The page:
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The war chest is empty

Prime Minister Robert Abela addresses a press conference. Photo: DOI, Omar Camilleri.

It would be interesting to know how much money, taken from either EU funds or our taxes, was used to pay for all the television adverts, short films, brochures used in the government campaign on how to handle coronavirus.

Wash your hands as many times as possible, use sanitizers, stay safe, stay at home, go out only if necessary and – if you have to – wear masks. Practice social distancing and do not gather in groups of more than three people. This is the only way we can beat COVID-19.

These were the instructions given on a daily basis by the Health Minister and the Superintendent of Public Health. And these orders made sense because these were based on scientific research and issued by experts in the field.

The Maltese obeyed and stayed at home; well, most. They hung flags on their balconies, roofs and windows. Street concerts were organised where they sang amid shouts of “kuraġġ” and “viva Malta”.

Then, Malta’s superhero, Robert Abela, started going out in public for photo opportunities. Touching elbows with a vulnerable old man at the entrance of a home for the elderly – without practising social distancing – while smiling at cameras.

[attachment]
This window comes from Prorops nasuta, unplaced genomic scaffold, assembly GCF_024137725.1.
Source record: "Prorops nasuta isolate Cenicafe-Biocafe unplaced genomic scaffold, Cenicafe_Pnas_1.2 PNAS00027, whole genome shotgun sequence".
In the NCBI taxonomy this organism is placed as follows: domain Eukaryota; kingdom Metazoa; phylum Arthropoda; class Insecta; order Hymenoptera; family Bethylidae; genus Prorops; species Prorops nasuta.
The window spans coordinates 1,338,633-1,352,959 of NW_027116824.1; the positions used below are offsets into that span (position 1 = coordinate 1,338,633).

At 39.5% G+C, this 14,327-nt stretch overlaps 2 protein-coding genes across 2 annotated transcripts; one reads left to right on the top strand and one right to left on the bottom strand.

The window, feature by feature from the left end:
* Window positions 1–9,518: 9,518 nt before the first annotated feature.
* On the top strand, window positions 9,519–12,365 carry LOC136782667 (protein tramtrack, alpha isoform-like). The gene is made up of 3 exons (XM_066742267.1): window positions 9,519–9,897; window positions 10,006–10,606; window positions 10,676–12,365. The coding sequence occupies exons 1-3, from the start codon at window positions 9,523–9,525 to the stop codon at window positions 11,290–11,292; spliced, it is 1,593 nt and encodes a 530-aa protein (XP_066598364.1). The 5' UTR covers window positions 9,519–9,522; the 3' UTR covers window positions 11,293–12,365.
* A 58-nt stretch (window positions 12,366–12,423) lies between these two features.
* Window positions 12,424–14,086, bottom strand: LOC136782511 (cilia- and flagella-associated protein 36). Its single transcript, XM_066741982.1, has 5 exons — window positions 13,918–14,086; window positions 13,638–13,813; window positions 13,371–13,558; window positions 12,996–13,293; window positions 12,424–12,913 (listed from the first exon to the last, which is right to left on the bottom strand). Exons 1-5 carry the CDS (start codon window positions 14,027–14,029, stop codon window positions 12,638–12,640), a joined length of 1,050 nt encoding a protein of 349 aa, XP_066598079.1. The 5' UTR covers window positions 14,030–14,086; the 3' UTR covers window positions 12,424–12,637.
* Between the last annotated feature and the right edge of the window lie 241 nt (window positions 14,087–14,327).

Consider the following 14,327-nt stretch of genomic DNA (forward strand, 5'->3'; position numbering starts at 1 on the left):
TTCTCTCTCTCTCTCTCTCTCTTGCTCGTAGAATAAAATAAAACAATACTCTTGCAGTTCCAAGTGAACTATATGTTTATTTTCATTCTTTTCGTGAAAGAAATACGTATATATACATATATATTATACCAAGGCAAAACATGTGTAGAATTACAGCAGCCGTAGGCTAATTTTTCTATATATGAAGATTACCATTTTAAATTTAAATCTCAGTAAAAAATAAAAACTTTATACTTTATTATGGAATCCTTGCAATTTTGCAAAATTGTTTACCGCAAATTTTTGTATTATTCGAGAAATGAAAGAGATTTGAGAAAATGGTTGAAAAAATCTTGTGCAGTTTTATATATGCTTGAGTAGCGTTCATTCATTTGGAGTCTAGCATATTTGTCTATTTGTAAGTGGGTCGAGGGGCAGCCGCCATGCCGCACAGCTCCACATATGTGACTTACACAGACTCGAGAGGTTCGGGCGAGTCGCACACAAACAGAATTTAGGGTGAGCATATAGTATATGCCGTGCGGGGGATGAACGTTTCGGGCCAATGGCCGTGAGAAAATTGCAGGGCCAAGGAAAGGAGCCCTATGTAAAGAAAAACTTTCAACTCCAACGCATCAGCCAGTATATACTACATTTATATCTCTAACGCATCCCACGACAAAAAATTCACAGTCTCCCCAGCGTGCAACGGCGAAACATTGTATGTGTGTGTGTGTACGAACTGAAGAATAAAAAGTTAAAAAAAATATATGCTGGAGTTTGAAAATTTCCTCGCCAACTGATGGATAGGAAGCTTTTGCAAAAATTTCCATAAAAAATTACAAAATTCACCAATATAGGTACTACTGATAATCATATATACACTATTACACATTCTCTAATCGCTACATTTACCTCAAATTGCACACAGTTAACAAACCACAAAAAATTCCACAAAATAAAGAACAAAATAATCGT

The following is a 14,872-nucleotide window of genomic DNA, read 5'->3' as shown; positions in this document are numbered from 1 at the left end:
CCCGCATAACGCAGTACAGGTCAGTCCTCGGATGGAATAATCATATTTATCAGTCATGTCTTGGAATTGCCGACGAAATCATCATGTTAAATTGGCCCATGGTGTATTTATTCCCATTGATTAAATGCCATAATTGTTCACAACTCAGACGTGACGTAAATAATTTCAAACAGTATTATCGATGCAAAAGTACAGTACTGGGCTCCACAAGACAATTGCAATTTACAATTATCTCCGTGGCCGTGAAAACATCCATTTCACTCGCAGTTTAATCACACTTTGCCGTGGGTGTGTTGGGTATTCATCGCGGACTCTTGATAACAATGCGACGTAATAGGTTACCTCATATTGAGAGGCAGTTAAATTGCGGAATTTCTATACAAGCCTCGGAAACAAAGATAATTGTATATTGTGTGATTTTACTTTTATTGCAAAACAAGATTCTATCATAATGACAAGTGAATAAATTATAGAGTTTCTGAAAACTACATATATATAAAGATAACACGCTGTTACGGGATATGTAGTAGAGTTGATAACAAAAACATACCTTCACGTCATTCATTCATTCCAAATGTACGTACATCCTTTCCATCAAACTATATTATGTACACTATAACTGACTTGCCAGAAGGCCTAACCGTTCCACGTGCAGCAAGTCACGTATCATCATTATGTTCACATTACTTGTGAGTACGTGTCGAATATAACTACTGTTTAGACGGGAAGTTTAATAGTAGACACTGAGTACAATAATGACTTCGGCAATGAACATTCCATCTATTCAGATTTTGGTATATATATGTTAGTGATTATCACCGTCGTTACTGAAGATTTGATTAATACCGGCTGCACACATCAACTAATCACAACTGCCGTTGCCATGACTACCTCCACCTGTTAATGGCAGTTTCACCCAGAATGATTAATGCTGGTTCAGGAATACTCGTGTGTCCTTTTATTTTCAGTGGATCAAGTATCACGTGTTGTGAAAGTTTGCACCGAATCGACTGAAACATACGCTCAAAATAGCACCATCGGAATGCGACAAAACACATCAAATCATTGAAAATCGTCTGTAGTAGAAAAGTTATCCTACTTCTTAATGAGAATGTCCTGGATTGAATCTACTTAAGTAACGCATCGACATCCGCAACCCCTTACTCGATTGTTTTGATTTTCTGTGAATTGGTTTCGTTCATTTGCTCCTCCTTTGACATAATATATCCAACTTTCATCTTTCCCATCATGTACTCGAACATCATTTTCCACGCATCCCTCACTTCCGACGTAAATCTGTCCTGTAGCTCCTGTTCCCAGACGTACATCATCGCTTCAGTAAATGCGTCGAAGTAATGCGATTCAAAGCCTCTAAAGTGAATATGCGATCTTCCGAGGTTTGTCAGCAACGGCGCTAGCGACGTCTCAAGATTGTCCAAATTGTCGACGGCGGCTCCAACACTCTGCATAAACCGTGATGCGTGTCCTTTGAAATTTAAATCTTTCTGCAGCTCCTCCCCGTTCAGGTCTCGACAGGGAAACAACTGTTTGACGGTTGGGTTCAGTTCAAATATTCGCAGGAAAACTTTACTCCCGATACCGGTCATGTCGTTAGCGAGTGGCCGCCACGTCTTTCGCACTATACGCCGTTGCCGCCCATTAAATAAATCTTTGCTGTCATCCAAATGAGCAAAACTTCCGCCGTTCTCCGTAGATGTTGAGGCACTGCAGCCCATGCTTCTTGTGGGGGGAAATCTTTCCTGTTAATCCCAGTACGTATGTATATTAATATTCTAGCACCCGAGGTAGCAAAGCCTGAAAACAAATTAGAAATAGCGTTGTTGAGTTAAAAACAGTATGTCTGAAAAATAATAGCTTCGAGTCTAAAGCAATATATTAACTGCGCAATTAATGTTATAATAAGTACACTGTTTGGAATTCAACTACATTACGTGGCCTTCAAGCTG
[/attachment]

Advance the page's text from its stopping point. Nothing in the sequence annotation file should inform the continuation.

What a man. Then he gave a press briefing outside the law courts – while not wearing the obligatory mask – and surrounded by a mass of journalists, photographers and cameramen… all jostling for a soundbite.

For the past months, he kept telling people to go out for a walk or a jog. Keep yourself in shape, he told us. And stay safe. “Please do not ruin my summer.”

He constantly challenged Health Minister Chris Fearne and Superintendent of Public Health Charmaine Gauci who were advocating for people to stay home and stay safe. He wanted to make it clear who was the boss.

People chose to listen to him and out they went… in droves. They bought ice creams as they walked by the sea, swam, went for bike rides and organised barbeques. Well, nothing happened to Bobby did it? And out they went.

Then, the unthinkable happened. Abela understood that his war chest was emptying fast and the government was paying people to stay at home. So he called Joseph Muscat, the crowned king of Corruption, to give him advice about the next step forward.

Muscat duly obliged, and they had a five-hour long meeting. The results were soon evident.

Our prime minister threw caution to the wind:  “I am the bearer of good news. Go to the beach,” he said. “Enjoy yourselves.”

Hairdressers can now open, and nail technicians. And in even more good news, restaurants will also open next week.

This is our Prime Minister.  He took Muscat’s advice – people now go back to work and contribute to his war chest. Who cares if someone dies? Those are the casualties of war.

Pieter Omtzigt

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